OSHA said in a press release that the company has now been deemed a severe violator and will be subject to additional inspections. According to OSHA, the company has shown a pattern of neglecting worker safety and requires a “culture change.”

However, OSHA’s budget has been cut significantly over the years. Statistics show that in 2011, there were not as many OSHA inspectors as there were in 1981, despite the fact that there were twice as many workplaces to inspect.

According to OSHA regional administrator Nick Walters, Behr & Sons let the conveyor belt run at unsafe times because it increased efficiency.

Woman who lost all four limbs awarded $25.3 million in medical malpractice case

A Milwaukee County jury awarded $25.3 million to a woman and her husband, finding that the loss of all four of her limbs was caused by medical malpractice.

In 2011, Ascaris Mayo had a Strep A infection, which causes strep throat. The infection went undetected, resulting in septic shock. Because of the damage caused, the woman’s limbs were amputated. Mayo is a 53-year-old mother of four.

Experts said that the case could lead to a challenge to Wisconsin’s cap on non-economic damages. The jury’s award included $1.5 million for the husband’s loss of companionship and $15 million for pain and suffering. However, Wisconsin law limits such damages to $750,000, and the defense attorneys are expected to ask the judge to lower the non-economic damages to that limit.

The jury found that the doctor and physician’s assistant failed to provide Mayo with alternative diagnoses that would have led her to pursue other treatment. In March 2011, Mayo spent nine hours in the hospital being treated for severe abdominal pain, fever and rapid heartbeat. She was discharged and instructed to contact her gynecologist the next day regarding fibroid issues. However, the next day, she collapsed at home. She was then treated for septic shock, but the vascular damage led to the amputation of all four limbs.

How the Illinois Injured Workers’ Benefit Fund works

Illinois workers who are injured on the job have the right to workers’ compensation benefits for hours of work lost and for medical expenses. If the employer fails to pay the compensation owed, then the benefits can be paid by the Injured Workers’ Benefit Fund (IWBF).

The IWBF was created in 2005 to compensate injured workers whose employers fail to pay workers’ compensation benefits. It is funded directly from penalties that employers must pay if they fail to carry required workers’ compensation insurance, and the money is used to help workers who may not otherwise receive benefits due to their employer’s uninsured or underinsured state. Cases are reviewed, and funds disbursed, by the Illinois Division of Insurance Compliance. If there are insufficient funds to cover all the claims that are submitted, then distribution of benefits takes place on a pro rata basis.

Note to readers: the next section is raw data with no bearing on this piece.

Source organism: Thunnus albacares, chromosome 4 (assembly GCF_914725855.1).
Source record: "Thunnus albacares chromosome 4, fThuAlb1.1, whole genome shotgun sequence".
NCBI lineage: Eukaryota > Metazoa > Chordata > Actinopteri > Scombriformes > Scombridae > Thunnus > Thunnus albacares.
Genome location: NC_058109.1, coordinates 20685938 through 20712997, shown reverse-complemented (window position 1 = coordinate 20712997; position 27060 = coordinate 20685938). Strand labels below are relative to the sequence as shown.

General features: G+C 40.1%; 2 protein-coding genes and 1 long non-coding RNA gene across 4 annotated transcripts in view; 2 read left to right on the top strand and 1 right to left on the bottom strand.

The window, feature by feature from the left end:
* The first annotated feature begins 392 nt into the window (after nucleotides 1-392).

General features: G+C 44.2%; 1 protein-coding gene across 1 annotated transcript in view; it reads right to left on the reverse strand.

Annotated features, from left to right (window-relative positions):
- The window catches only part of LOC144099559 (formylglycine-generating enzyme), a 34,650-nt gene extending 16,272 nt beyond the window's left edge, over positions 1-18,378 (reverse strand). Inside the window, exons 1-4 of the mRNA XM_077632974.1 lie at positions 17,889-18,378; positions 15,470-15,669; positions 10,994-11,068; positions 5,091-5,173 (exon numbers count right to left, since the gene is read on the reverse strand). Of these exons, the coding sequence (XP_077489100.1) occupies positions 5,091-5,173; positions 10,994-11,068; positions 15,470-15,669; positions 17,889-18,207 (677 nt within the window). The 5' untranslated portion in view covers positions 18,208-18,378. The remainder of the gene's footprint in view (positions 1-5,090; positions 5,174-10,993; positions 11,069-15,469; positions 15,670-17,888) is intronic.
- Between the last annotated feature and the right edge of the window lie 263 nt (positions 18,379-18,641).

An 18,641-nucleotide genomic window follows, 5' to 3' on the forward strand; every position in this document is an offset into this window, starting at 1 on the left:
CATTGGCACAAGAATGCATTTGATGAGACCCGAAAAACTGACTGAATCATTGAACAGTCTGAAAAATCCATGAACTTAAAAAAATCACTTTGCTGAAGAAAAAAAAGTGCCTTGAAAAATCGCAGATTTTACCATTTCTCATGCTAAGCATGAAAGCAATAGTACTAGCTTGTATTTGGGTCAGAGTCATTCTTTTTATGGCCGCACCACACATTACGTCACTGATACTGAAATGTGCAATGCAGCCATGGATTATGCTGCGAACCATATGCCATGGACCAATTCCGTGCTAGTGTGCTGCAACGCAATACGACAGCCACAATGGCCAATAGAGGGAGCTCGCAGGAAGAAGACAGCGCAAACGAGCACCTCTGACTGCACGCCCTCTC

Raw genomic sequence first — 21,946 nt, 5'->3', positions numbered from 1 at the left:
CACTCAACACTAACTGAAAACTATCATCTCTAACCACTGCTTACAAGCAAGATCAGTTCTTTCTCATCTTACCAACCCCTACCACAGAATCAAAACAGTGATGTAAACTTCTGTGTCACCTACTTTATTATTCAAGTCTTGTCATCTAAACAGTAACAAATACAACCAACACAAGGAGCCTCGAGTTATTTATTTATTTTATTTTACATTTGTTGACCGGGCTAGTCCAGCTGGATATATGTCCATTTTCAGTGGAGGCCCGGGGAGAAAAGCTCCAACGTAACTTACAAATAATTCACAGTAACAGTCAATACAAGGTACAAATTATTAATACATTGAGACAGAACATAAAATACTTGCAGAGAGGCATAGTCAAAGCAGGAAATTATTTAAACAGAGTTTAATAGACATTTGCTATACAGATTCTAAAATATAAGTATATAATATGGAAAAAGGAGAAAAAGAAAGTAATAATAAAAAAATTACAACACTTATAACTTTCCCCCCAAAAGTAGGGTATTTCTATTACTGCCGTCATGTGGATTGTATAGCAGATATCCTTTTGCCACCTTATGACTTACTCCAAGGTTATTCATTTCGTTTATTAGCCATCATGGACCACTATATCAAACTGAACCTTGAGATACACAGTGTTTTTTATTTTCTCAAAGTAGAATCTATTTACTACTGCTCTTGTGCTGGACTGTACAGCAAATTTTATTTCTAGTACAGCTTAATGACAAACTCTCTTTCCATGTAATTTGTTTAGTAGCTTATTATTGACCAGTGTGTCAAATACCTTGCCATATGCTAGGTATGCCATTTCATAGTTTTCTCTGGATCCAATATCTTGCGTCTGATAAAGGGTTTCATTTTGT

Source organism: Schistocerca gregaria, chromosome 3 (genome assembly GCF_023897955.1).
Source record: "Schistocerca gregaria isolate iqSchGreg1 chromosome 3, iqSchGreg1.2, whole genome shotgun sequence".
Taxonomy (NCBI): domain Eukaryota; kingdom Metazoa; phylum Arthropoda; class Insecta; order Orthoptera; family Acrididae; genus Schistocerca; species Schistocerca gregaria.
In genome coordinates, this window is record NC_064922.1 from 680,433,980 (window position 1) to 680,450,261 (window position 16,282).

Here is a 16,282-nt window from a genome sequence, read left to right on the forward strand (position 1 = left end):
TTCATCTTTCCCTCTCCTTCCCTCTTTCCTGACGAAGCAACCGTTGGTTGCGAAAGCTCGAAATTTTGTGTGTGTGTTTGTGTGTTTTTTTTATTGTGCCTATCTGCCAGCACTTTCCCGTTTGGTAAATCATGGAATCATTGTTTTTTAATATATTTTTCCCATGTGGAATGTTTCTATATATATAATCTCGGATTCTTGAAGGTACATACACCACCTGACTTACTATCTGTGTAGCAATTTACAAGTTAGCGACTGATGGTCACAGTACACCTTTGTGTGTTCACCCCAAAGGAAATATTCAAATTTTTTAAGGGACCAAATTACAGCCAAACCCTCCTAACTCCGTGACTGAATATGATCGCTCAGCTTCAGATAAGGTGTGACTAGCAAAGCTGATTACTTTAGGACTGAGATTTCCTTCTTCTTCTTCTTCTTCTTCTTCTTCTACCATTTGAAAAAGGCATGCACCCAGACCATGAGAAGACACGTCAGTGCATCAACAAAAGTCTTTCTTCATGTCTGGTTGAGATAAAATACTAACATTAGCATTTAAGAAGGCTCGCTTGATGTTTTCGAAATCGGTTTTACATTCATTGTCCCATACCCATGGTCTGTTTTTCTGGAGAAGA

Injured workers may apply for IWBF benefits if they have already received a final workers’ compensation award, and their employer failed both to pay the benefits and to carry proper workers’ compensation insurance.

Specific procedures and requirements apply to IWBF benefits. If you were injured at work, consult with an experienced workers’ compensation attorney to learn more about your rights.

Illinois Governor Vetoes Truck Safety Bill

A bill to increase the speed limit for trucks on some non-urban Illinois highways, which was passed unanimously in both chambers of the Illinois state legislature, has been vetoed by Governor Pat Quinn.

The trucking industry supported the bill, claiming that a high speed differential between cars and trucks is dangerous. The top speed for cars on nonurban highways in Illinois is 70 mph, an increase from 65 mph that went into effect on January 1, after Governor Quinn signed a measure raising the limit. Trucks in most Illinois counties may travel at the same posted speed as automobiles, but they are limited to 55 mph in Cook, DuPage, Kane, Lake, McHenry and Will counties, which the Illinois Trucking Association (ITA) says is dangerous.

The ITA said that it did not support raising the speed limit for cars, because it would increase the speed differential between cars and trucks. It now supports raising the speed limit for trucks for the same reason.

In a letter to Illinois legislators, Quinn said that the increased speed for trucks would lead to an increase in highway fatalities.

Russ Rader, a representative of the Insurance Institute for Highway Safety, said that research does not support the idea that a high speed differential between cars and trucks is dangerous. He said that lower speed limits for trucks are safer, as they reduce stopping distance and allow cars to pass trucks more easily.

Matt Hart, the director of the Illinois Trucking Association, said that he expected legislators to call for a vote to override Quinn’s veto.

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The Chicago Illinois personal injury law firm of Briskman Briskman & Greenberg represents injured people throughout Illinois, including Chicago, the Chicagoland area, Joliet, Waukegan, Cicero, Evanston, Arlington Heights, Wheaton, Bolingbrook, and Naperville, as well as other cities within Cook County, Will County, DuPage County, Lake County and McHenry County.